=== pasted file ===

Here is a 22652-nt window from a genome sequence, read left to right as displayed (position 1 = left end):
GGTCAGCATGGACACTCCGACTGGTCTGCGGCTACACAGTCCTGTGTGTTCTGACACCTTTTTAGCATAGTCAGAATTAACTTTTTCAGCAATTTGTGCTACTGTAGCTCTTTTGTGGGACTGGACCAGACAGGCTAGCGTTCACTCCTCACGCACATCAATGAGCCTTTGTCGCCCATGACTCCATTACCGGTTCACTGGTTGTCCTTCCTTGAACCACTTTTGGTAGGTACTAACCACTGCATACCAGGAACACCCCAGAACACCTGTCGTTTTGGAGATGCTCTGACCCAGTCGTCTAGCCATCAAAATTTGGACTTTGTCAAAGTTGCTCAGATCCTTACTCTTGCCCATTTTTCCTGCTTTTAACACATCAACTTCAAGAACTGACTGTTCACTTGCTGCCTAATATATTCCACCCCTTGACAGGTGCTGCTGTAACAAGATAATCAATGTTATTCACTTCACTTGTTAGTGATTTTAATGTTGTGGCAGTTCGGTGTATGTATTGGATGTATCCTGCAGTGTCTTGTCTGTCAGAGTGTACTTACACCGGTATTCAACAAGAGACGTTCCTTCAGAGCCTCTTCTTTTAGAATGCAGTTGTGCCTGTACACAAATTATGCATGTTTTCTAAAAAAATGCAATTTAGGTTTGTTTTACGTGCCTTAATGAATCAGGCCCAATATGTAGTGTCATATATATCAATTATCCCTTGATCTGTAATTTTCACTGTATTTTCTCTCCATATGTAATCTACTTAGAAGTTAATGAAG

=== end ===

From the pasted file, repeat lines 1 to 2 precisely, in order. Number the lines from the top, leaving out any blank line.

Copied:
Here is a 22652-nt window from a genome sequence, read left to right as displayed (position 1 = left end):
GGTCAGCATGGACACTCCGACTGGTCTGCGGCTACACAGTCCTGTGTGTTCTGACACCTTTTTAGCATAGTCAGAATTAACTTTTTCAGCAATTTGTGCTACTGTAGCTCTTTTGTGGGACTGGACCAGACAGGCTAGCGTTCACTCCTCACGCACATCAATGAGCCTTTGTCGCCCATGACTCCATTACCGGTTCACTGGTTGTCCTTCCTTGAACCACTTTTGGTAGGTACTAACCACTGCATACCAGGAACACCCCAGAACACCTGTCGTTTTGGAGATGCTCTGACCCAGTCGTCTAGCCATCAAAATTTGGACTTTGTCAAAGTTGCTCAGATCCTTACTCTTGCCCATTTTTCCTGCTTTTAACACATCAACTTCAAGAACTGACTGTTCACTTGCTGCCTAATATATTCCACCCCTTGACAGGTGCTGCTGTAACAAGATAATCAATGTTATTCACTTCACTTGTTAGTGATTTTAATGTTGTGGCAGTTCGGTGTATGTATTGGATGTATCCTGCAGTGTCTTGTCTGTCAGAGTGTACTTACACCGGTATTCAACAAGAGACGTTCCTTCAGAGCCTCTTCTTTTAGAATGCAGTTGTGCCTGTACACAAATTATGCATGTTTTCTAAAAAAATGCAATTTAGGTTTGTTTTACGTGCCTTAATGAATCAGGCCCAATATGTAGTGTCATATATATCAATTATCCCTTGATCTGTAATTTTCACTGTATTTTCTCTCCATATGTAATCTACTTAGAAGTTAATGAAG